Joyce, James (James Augustine Aloysius Joyce)

Encyclopedia of the Literature of Empire - Mary Ellen Snodgrass 2010

Joyce, James (James Augustine Aloysius Joyce)

Joyce, James (James Augustine Aloysius Joyce) (1 882-1941) Irish novelist and short story writer

An exceptional author in the literature of empire, James Joyce chose exile from his rigidly Catholic country as a means of liberating his mind and spirit. Born in Rathgar, south of Dublin, to a failed distiller, John Stanislaus Joyce, and pianist Mary Jane Murray Joyce, the author was the eldest of a family of 15 children, five of whom did not survive to adulthood. Attending University College in Dublin, he studied English, French, and Italian and immersed himself in the dramas of the Norwegian Henrik Ibsen. In 1904, Joyce and his future wife, Nora Joseph Barnacle of Galway, moved to Trieste in the Austro-Hungarian Empire, where he taught English at the Berlitz School. In a newspaper essay in Il Piccolo della Sera, he railed against the hanging of an innocent Gaelic speaker who was unable to understand the charge of murder leveled by an Anglo-Irish magistrate. To support the couple and their son and daughter, Joyce delivered lectures on WILLIAM SHAKESPEARE and began composing an autobiographical work of fiction published in 1916 as A Portrait of the Artist as a Young Man. A film, Nora (2000), features Ewan McGregor as the author during a difficult time in his career and self-imposed exile to Europe to escape a colonized society encumbered with poverty and slavish devotion to Catholicism.

Joyce used his talents as a voice for nontraditionalists and rebels. His essay “Ireland at the Bar” (1907) bristles with outrage at injustice to the poor rural Irish who speak no English. He pictures an elderly defendant as “a remnant of a civilization not ours, deaf and dumb before his judge … a symbol of the Irish nation” (Joyce 2000, 146). Joyce spurned political parties and religious prelates and drew literary parallels between savagery toward the Jews during the Roman Empire and the subjugation of the Irish by the British Crown. During the Irish literary revival of the early 20th century, he mocked the Irish playwright John Millington Synge’s three- act comedy The Playboy of the Western World (1907) as a propaganda play legitimizing Eurocentric sovereignty and cultural stereotyping of the Irish as drunken hicks and barflies. With literary finesse, Joyce’s short stories “Araby” and “The Dead” from the collection Dubliners (1914) examines the outsider from the perspective of Joyce himself, a fellow pariah and expatriate in Zurich whom the British marginalized for his blatant Irishness and agitation for home rule. With marked despair for the author’s homeland, the story “Ivy Day in the Committee Room” charges Irish politicos with failure to live up to the idealism and commitment of the Irish reformer Charles Parnell (1846-91). In A Portrait of the Artist as a Young Man, Joyce returns to extreme hero worship of Parnell, claiming “The priests and the priests’ pawns broke Parnell’s heart and hounded him into his grave” (Joyce, 2003 25).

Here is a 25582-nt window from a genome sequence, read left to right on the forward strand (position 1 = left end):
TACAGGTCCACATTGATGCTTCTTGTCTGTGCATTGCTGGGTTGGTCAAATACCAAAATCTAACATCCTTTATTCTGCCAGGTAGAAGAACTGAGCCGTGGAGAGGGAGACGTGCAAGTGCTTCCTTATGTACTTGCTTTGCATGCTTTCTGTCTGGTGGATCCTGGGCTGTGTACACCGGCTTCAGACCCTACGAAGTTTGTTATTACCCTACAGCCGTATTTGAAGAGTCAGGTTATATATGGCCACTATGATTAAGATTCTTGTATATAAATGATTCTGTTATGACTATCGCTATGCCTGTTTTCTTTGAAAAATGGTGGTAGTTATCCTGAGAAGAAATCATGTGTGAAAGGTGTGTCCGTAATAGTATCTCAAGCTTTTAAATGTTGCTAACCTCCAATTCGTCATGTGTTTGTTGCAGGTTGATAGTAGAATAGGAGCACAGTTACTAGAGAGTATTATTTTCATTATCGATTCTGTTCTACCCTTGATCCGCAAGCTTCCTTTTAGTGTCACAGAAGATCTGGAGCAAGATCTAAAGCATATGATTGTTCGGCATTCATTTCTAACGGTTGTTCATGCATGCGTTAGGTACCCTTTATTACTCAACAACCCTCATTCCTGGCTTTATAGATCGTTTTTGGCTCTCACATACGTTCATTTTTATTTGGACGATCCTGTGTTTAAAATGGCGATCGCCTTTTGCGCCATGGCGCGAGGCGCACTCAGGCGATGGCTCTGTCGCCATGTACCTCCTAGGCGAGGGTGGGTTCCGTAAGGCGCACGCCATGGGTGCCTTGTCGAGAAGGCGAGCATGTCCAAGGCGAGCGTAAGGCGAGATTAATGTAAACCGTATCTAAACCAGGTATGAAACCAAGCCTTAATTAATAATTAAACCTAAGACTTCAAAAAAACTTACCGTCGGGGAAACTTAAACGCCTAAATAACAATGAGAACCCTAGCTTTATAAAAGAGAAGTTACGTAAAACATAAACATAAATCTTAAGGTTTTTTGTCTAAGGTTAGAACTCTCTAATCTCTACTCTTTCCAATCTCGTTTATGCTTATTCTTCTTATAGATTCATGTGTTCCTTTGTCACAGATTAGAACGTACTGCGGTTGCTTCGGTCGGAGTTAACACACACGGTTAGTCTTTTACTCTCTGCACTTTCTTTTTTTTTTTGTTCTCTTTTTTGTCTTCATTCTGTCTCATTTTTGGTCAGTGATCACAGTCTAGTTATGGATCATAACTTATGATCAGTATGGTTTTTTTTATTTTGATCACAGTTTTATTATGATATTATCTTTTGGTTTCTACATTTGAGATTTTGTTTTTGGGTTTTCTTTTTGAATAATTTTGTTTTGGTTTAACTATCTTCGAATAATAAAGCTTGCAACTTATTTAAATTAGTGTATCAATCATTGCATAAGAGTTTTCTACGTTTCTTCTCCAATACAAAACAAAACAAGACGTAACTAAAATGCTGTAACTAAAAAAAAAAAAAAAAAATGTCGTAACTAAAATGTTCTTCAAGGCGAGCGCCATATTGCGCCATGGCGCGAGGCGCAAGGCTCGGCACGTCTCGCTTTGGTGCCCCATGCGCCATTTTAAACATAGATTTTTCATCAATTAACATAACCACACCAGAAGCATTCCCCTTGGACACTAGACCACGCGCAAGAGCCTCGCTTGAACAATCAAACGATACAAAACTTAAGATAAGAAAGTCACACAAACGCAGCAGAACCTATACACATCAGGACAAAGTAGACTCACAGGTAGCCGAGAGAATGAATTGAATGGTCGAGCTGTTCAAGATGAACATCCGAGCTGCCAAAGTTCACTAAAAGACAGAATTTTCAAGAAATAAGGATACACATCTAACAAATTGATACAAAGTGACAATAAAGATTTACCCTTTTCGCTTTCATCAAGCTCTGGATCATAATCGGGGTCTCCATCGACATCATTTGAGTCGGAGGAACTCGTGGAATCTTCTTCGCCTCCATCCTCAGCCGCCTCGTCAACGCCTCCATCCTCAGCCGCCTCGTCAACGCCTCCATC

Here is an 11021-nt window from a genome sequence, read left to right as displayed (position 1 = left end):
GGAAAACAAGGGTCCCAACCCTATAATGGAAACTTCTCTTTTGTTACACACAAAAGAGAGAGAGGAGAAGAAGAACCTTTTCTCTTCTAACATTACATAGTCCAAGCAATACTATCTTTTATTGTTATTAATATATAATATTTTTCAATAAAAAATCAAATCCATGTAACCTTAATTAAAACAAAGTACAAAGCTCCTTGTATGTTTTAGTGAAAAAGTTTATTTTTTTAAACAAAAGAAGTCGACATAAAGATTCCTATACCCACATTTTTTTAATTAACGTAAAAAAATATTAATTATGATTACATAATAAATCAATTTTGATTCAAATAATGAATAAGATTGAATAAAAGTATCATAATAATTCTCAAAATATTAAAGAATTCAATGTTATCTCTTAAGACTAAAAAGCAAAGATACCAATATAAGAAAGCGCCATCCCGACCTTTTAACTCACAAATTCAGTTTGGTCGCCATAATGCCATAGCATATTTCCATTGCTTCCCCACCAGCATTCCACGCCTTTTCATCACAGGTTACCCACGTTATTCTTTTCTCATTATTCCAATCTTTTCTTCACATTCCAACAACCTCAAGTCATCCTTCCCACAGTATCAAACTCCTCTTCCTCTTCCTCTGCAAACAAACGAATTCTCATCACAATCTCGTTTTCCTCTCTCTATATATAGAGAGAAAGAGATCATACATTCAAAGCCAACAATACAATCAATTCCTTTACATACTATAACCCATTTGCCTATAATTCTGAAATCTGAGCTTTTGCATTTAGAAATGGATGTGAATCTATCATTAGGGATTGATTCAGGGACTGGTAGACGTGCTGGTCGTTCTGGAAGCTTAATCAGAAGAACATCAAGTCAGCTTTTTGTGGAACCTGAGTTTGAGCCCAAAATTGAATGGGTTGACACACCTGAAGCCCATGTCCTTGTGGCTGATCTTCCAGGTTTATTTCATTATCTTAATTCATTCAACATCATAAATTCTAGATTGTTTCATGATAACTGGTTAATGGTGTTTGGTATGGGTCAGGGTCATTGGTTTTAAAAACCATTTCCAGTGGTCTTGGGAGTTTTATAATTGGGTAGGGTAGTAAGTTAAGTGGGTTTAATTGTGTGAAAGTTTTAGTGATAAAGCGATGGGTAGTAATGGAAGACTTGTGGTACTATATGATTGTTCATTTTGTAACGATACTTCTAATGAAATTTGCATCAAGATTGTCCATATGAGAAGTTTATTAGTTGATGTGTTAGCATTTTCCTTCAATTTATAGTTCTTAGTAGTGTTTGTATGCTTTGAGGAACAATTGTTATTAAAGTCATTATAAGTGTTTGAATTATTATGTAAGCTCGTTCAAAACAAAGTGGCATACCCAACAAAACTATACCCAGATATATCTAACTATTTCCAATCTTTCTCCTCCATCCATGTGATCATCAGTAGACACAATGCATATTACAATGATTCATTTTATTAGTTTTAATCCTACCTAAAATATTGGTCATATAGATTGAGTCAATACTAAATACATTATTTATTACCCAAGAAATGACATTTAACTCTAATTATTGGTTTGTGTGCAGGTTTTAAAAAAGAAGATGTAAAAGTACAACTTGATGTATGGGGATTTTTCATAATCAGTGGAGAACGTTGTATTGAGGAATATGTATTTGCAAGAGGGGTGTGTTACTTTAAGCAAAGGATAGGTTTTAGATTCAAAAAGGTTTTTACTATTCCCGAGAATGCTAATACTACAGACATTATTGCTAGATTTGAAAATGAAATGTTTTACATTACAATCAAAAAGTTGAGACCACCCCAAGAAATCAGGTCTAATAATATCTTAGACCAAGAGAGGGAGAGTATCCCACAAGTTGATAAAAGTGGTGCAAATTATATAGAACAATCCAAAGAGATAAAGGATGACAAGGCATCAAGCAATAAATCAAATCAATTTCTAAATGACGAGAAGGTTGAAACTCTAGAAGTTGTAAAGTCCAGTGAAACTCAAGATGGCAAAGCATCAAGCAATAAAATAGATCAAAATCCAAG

Through jest, caricature, burlesque, and SATIRE, Joyce’s complex stream-of-consciousness narratives treat issues of autonomy and the outsider’s rule over the Irish Catholic peasant. With an historical quest novel, Ulysses (1922), the author pays tribute to the humble Irish yeoman as the backbone of the empire and honors Dublin, a largely ignored Catholic capital that merged ancient Celtic heritage with British additions. The text ridicules the character of the English imperialist Haines and castigates the London Times for being a colonial apologist in matters of Irish nationalism and civil liberties. Joyce's lingual wizardry wrings puns and gibes out of “imperial, imperious, imperative” (Joyce 1990, 131). To the character Stephen Dedalus, the enemy is the “brutish” empire (594). Heavy sarcasm between two characters describes the inglorious bureaucracy as “a dozen gamehogs and cottonball barons,” “yahoos” who suppress “drudges and whipped serfs” (329). In agreement, the character Joe snorts that the Irish suffer in an empire “on which the sun never rises” (329), a subtextual comment on Ireland's despair. The exchange ends with a parody of the Apostles' Creed as it applies to Jack Tar, iconic British sailor.

Joyce suffered recurring eye problems and surgeries due to glaucoma, often hampering his work. Nonetheless, he threw himself into the composition of Ulysses as well as his other great novel, Finnegans Wake, the full version of which he published in 1939 to disappointing reviews. Having finally married Nora in 1931, he died in Zurich on January 13, 1941, still exiled from the country that had provided him with a rich source of material. Joyce's fiction was a vehicle for the actress Anjelica Huston, who starred in the film version of The Dead (1987).


Booth, Howard J., and Nigel Rigby. Modernism and Empire: Writing and British Coloniality 1890-1940. Manchester, Eng.: Manchester University Press, 2000.

Joyce, James. Dubliners. New York: Signet, 2007.

----- . Occasional, Critical, and Political Writing. Oxford: Oxford University Press, 2000.

----- . A Portrait of the Artist as a Young Man. London: Penguin, 2003.

------- . Ulysses. New York: Vintage, 1990.